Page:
Ryman Eco is a beautiful, free, sustainable font that uses one third less ink than standard fonts and 27% less ink than the leading sustainable font. It’s estimated that if everyone used the font while printing, more than 490 million ink cartridges could be saved every year.
However, no typeface has ever entered widespread use without first engaging and being embraced by the design community. Helvetica, Futura and Century Gothic, for example, were all developed and adopted by designers long before they established themselves as popular, everyday fonts.
To highlight Ryman Eco’s credentials as a credible and aesthetically pleasing design tool, creative agency Grey London has enlisted the help of some of the UK’s most respected design practitioners.
The Alphabet Poster Project sees 26 handpicked typographers, designers and art directors each creating a unique poster featuring one letter from the Ryman Eco Alphabet.
“A lowercase ‘O’ becomes a semi-submerged iceberg. Fat fonts take up ink; Ryman Eco reduces ink, thus decreasing print cartridge production. In turn this slows the effects of global warming, subsequently saving the poles from melting and people from drowning.”
The brief was two words long: ‘beautifully sustainable’, and the result is an visually eclectic, stimulating ‘alphabet’, celebrating the beauty of the font and serving as a reminder of its environmentally-friendly purpose.
Only a single prototype of each poster was printed. They were photographed and will be displayed in a digital gallery where people can explore them in detail, download and share them. All without using a single drop of ink.
“The letter ‘X’ was a bit of a gift from a design point of view. Alongside the letter ‘O’, its the most symettrical of the letter forms in the Ryman Eco Alphabet. The cross also has strong semiotic acociations and is universaly recognised as a warning symbol. So that’s how I decided to use it. I placed it over a printer cartridge and made it red to give it a sense of urgency and impact. The message is ‘use Ryman Eco and cross one print cartridge off your annual usage’. I was pleased with the graphic simplicity of the poster and I also think that it demonstrates the potential of the font to work well with imagery. Despite being bold the channels in the letters never completely conceal the image beneath.”
The Microsite — www.rymaneco.com— includes a host of additional content, including footage of the creators discussing what influenced their designs.
The creative collaborators included artist Richard Hogg, Design Studios DBLG & Bunch, illustration duo, Crispin Finn and award winning book cover designer, Jon Gray.
“The last printing revolution shaped our world, the next one will come in many forms. Which is why we chose to capture the beauty and elegance of Ryman Eco using 3D printing. By building our letter on many levels, we were able to produce an object that really exposed the true form and beauty of the font. Once printed, we photographed it on a simple white background using natural light to really emphasise the relationship between the old and the new.”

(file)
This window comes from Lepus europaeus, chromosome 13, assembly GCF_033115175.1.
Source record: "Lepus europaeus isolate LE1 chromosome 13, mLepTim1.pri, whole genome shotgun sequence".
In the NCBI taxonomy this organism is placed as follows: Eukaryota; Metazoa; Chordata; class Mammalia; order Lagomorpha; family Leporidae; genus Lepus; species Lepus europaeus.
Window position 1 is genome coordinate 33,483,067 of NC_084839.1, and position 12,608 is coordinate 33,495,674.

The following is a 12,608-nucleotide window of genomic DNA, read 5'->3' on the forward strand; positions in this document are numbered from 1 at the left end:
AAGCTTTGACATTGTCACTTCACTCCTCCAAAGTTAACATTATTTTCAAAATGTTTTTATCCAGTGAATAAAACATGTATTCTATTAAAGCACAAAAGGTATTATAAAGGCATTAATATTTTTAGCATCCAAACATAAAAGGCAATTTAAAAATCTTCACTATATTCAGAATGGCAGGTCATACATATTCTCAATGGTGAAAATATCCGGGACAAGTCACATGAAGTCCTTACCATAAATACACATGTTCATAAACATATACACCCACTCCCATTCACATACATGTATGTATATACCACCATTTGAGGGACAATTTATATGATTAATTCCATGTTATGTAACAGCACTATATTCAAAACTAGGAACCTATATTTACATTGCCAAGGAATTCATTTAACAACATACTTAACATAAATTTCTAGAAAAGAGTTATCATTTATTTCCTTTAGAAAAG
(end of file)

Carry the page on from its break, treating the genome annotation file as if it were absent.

“The intention was to stress test the font and demonstrate is versatility, so we invited a broad cross section of creative and designers with different and eclectic specialties and styles to work on the Alphabet. Hopefully what we’ve created with this Alphabet is a series of artworks that inspire other designers to incorporate Ryman Eco into their font libraries”
-Andy Lockley, the project’s Creative Director.
“As a designer — and a print cartridge user — the letter ‘C’ has a single, and very significant meaning: cyan. From the outset, this colour became a ‘must have’ component for my composition. The dramatic crop of the lowercase ‘C’ focuses on the letterform’s beautiful terminal, visually creating a tsunami like wave representing the rising sea level and the increased risk of natural disasters caused by global warming. Inspired by Ryman Eco’s concept of ‘using less’, Rising ‘C’ Level is a simple yet striking graphic that aims to showcase the crafted detail of this new sustainable typeface.”
Ryman Eco was created by Monotype’s Dan Rhatigan and creative agency Grey London on behalf of Stationery retailer, Ryman. It uses an average 33% less ink than a suite of standard fonts including Arial, Times New Roman, Georgia and Verdana. The font is cleverly designed to capitalise on the ink bleed and toner spill that occurs on home and office printers.
“S is about Sustainability. As a design community we have a responsibility to be aware of our environmental impact. The creative choices we make everyday have a positive and negative effect on the planet. My idea was about a harmonious relationship between nature and design. The graceful letter form takes on the characteristics of water and bursting through it is a healthy looking Salmon. My intention was to create an image bursting with optimism and vitality.”
“Here you see a brown letter B wearing brogues and bowing to a beetle; thereby expressing a deep and earnest respect for nature. Whether the beetle appreciates this gesture is unknown. He endures it with a dignity and stoicism typical of his species. He is a Japanese rhinoceros beetle, or kabutomushi.”